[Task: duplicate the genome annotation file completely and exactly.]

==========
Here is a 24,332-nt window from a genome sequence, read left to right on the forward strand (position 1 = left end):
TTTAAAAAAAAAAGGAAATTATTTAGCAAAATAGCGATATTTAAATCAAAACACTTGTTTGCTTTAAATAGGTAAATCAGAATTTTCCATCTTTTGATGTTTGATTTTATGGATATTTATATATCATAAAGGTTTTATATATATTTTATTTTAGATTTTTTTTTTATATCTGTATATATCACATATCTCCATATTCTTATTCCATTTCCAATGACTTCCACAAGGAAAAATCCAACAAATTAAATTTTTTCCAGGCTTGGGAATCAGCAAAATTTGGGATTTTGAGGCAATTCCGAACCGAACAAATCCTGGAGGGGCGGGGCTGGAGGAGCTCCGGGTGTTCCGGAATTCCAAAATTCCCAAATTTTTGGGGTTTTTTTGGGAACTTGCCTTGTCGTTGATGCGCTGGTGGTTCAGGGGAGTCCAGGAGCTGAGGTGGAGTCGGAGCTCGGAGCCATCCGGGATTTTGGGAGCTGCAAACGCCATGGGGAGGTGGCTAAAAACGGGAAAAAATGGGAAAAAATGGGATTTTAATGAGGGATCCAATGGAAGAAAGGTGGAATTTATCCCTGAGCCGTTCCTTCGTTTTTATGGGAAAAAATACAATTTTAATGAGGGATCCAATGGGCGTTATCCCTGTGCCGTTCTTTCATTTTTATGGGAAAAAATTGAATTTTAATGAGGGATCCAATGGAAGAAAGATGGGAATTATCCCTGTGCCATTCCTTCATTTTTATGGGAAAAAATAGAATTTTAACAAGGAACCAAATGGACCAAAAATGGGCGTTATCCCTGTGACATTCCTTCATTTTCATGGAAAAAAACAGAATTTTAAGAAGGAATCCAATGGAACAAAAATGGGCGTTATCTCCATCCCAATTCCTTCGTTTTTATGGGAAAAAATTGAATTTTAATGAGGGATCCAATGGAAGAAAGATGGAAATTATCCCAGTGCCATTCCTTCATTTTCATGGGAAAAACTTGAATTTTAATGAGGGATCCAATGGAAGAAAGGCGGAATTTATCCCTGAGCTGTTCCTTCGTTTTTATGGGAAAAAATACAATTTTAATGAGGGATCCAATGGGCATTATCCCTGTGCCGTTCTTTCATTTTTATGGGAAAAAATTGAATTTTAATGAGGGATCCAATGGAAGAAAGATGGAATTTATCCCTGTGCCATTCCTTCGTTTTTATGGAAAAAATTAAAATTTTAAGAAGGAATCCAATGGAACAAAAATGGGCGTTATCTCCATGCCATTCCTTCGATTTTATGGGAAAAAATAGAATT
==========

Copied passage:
Here is a 24,332-nt window from a genome sequence, read left to right on the forward strand (position 1 = left end):
TTTAAAAAAAAAAGGAAATTATTTAGCAAAATAGCGATATTTAAATCAAAACACTTGTTTGCTTTAAATAGGTAAATCAGAATTTTCCATCTTTTGATGTTTGATTTTATGGATATTTATATATCATAAAGGTTTTATATATATTTTATTTTAGATTTTTTTTTTATATCTGTATATATCACATATCTCCATATTCTTATTCCATTTCCAATGACTTCCACAAGGAAAAATCCAACAAATTAAATTTTTTCCAGGCTTGGGAATCAGCAAAATTTGGGATTTTGAGGCAATTCCGAACCGAACAAATCCTGGAGGGGCGGGGCTGGAGGAGCTCCGGGTGTTCCGGAATTCCAAAATTCCCAAATTTTTGGGGTTTTTTTGGGAACTTGCCTTGTCGTTGATGCGCTGGTGGTTCAGGGGAGTCCAGGAGCTGAGGTGGAGTCGGAGCTCGGAGCCATCCGGGATTTTGGGAGCTGCAAACGCCATGGGGAGGTGGCTAAAAACGGGAAAAAATGGGAAAAAATGGGATTTTAATGAGGGATCCAATGGAAGAAAGGTGGAATTTATCCCTGAGCCGTTCCTTCGTTTTTATGGGAAAAAATACAATTTTAATGAGGGATCCAATGGGCGTTATCCCTGTGCCGTTCTTTCATTTTTATGGGAAAAAATTGAATTTTAATGAGGGATCCAATGGAAGAAAGATGGGAATTATCCCTGTGCCATTCCTTCATTTTTATGGGAAAAAATAGAATTTTAACAAGGAACCAAATGGACCAAAAATGGGCGTTATCCCTGTGACATTCCTTCATTTTCATGGAAAAAAACAGAATTTTAAGAAGGAATCCAATGGAACAAAAATGGGCGTTATCTCCATCCCAATTCCTTCGTTTTTATGGGAAAAAATTGAATTTTAATGAGGGATCCAATGGAAGAAAGATGGAAATTATCCCAGTGCCATTCCTTCATTTTCATGGGAAAAACTTGAATTTTAATGAGGGATCCAATGGAAGAAAGGCGGAATTTATCCCTGAGCTGTTCCTTCGTTTTTATGGGAAAAAATACAATTTTAATGAGGGATCCAATGGGCATTATCCCTGTGCCGTTCTTTCATTTTTATGGGAAAAAATTGAATTTTAATGAGGGATCCAATGGAAGAAAGATGGAATTTATCCCTGTGCCATTCCTTCGTTTTTATGGAAAAAATTAAAATTTTAAGAAGGAATCCAATGGAACAAAAATGGGCGTTATCTCCATGCCATTCCTTCGATTTTATGGGAAAAAATAGAATT